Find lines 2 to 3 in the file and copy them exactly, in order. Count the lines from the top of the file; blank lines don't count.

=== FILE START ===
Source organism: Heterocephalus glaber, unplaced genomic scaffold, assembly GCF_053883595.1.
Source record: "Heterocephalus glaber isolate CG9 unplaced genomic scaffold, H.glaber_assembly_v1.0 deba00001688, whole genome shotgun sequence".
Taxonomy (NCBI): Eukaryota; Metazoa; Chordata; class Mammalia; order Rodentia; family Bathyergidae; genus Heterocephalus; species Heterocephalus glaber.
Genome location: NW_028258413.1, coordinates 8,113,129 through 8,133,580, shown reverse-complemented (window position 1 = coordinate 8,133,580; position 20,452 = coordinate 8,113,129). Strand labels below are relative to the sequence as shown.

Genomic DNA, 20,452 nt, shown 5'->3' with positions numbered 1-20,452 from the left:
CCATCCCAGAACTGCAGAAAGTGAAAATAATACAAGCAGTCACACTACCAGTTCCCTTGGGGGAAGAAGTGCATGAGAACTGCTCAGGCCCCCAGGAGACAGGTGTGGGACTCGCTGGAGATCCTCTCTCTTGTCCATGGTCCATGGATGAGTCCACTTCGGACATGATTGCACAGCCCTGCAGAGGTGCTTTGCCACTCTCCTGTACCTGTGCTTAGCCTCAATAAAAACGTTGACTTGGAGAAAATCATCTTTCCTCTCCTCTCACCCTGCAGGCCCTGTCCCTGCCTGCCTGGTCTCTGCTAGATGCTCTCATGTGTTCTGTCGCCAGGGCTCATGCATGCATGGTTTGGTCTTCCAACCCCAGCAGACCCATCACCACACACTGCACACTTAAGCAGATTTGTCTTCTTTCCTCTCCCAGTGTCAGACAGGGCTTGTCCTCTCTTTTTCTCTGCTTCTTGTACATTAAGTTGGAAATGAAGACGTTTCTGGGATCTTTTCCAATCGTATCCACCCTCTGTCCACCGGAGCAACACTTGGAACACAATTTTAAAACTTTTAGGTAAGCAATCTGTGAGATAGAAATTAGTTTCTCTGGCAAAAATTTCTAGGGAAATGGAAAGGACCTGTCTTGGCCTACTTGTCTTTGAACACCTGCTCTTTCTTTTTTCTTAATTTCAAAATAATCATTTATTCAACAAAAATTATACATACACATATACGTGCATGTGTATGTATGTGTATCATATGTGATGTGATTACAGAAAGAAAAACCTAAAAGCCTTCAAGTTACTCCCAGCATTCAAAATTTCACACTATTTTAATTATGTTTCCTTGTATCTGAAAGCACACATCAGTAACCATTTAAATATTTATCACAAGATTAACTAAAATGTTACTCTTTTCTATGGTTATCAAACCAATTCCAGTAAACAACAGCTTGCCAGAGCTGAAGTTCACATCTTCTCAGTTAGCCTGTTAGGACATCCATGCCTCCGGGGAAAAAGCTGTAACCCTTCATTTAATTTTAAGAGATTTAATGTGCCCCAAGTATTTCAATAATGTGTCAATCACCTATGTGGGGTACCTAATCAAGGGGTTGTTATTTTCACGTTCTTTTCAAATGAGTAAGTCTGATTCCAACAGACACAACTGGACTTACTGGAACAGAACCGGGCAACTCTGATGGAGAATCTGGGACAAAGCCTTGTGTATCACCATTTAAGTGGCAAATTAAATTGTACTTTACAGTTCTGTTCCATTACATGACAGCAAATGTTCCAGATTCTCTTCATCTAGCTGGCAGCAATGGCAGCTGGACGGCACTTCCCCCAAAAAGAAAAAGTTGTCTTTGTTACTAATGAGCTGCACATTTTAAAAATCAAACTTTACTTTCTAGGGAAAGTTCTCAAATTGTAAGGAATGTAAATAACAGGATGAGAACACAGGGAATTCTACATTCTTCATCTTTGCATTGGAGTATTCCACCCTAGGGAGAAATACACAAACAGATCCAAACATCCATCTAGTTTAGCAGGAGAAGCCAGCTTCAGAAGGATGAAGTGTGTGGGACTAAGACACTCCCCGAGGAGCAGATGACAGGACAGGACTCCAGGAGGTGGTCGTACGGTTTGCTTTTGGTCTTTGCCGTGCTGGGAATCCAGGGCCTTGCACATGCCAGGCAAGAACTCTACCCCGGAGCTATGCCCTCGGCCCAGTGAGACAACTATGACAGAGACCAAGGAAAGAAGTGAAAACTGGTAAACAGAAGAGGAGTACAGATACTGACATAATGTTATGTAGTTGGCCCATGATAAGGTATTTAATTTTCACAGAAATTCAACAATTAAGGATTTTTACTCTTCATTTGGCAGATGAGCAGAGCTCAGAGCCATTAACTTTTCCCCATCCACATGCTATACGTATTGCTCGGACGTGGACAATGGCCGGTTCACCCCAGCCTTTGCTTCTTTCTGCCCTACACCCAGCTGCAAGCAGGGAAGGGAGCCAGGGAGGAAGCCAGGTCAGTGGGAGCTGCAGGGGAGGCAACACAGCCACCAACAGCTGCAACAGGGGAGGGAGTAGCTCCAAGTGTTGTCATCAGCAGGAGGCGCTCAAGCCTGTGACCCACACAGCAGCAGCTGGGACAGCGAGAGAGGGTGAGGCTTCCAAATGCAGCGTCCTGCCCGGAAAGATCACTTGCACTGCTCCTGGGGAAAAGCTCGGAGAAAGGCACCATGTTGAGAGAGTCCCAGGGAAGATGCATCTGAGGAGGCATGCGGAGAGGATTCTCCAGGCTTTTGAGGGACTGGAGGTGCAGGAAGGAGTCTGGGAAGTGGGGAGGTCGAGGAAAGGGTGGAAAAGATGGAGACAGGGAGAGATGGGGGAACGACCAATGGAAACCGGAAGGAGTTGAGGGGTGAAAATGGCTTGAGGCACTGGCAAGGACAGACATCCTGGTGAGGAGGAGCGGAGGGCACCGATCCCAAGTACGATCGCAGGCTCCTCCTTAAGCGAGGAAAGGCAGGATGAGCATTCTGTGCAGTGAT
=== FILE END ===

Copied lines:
Source record: "Heterocephalus glaber isolate CG9 unplaced genomic scaffold, H.glaber_assembly_v1.0 deba00001688, whole genome shotgun sequence".
Taxonomy (NCBI): Eukaryota; Metazoa; Chordata; class Mammalia; order Rodentia; family Bathyergidae; genus Heterocephalus; species Heterocephalus glaber.